SLIME in Vim

(over 8 years ago)

I've been looking around for a way to have similar basic functionality in Vim as you have with Emacs + SLIME. That is, for all the extra goodies in SLIME, I just want an editing buffer alongside a REPL buffer where executing code and retrieving history is easy. Copying and pasting is annoying, as are REPLs with limited editing functionality (like MIT Scheme's). This requires a decent number of tools, but they're all useful enough that you should probably have them anyway:

brew install git macvim rlwrap screen

(And if you have some other *nix, I'll assume you're smart enough to translate the above. And Windows = ¯\_(ツ)_/¯)

In Vim I use Janus a collection of useful plugins and reasonable defaults. The prerequisites are here if your OS doesn't ship with ruby rake, ctags and ack

Janus provides the ~/.janus folder to add your own plugins, so from there it's just a matter of adding the excellent vim-slime plugin:

cd ~/.janus
git submodule add

Among other things, this will add some SLIME keybindings to Vim, like C-c, C-c for executing the current paragraph in the REPL buffer. vim-slime defaults to using GNU screen, although there are other options, like tmux. It will prompt you for the name of the session and window unless you specify them explicitly, so I use repl for both.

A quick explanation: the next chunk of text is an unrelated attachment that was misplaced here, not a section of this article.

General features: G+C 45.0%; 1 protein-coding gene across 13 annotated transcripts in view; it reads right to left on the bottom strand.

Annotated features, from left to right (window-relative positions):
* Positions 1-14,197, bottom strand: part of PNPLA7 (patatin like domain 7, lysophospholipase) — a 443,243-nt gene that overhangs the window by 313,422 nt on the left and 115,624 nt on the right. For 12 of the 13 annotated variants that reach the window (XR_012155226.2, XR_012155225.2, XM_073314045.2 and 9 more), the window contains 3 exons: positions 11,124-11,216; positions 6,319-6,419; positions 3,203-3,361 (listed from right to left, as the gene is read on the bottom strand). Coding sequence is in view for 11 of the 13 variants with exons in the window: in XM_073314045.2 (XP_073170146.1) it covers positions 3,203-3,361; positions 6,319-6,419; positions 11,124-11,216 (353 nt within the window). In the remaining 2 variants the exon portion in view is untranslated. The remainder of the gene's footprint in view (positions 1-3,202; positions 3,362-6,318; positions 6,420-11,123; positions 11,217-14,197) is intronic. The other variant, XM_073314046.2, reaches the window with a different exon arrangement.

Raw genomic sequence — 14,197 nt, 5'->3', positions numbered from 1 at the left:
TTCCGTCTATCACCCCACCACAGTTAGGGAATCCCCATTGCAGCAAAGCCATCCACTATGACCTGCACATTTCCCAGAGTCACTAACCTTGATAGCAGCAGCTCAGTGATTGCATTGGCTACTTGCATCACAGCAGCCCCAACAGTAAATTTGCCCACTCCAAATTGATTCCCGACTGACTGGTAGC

In my .vimrc.after:

let g:slime_paste_file = "$HOME/.slime_paste"
let g:slime_default_config = {"sessionname": "repl", "windowname": "repl"}

In my .zshrc:

alias slimy='screen -S repl -p repl'

This gives you broad flexibility to send code to any interactive utility. For those with readline support, like irb, you just create a new screen session via slimy irb. For stuff like Scheme, I use slimy rlwrap scheme.

For splitting screens I prefer iTerm2 where you can press ⌘D to split vertically. So my workflow looks like this:

  1. Open a terminal session
  2. Open a file with vim or mvim
  3. Press ⌘D
  4. Execute slimy irb
  5. Press ⌘[ to go back to the Vim buffer
  6. Profit

Automating that further is an exercise for the reader (trivial via Alfred).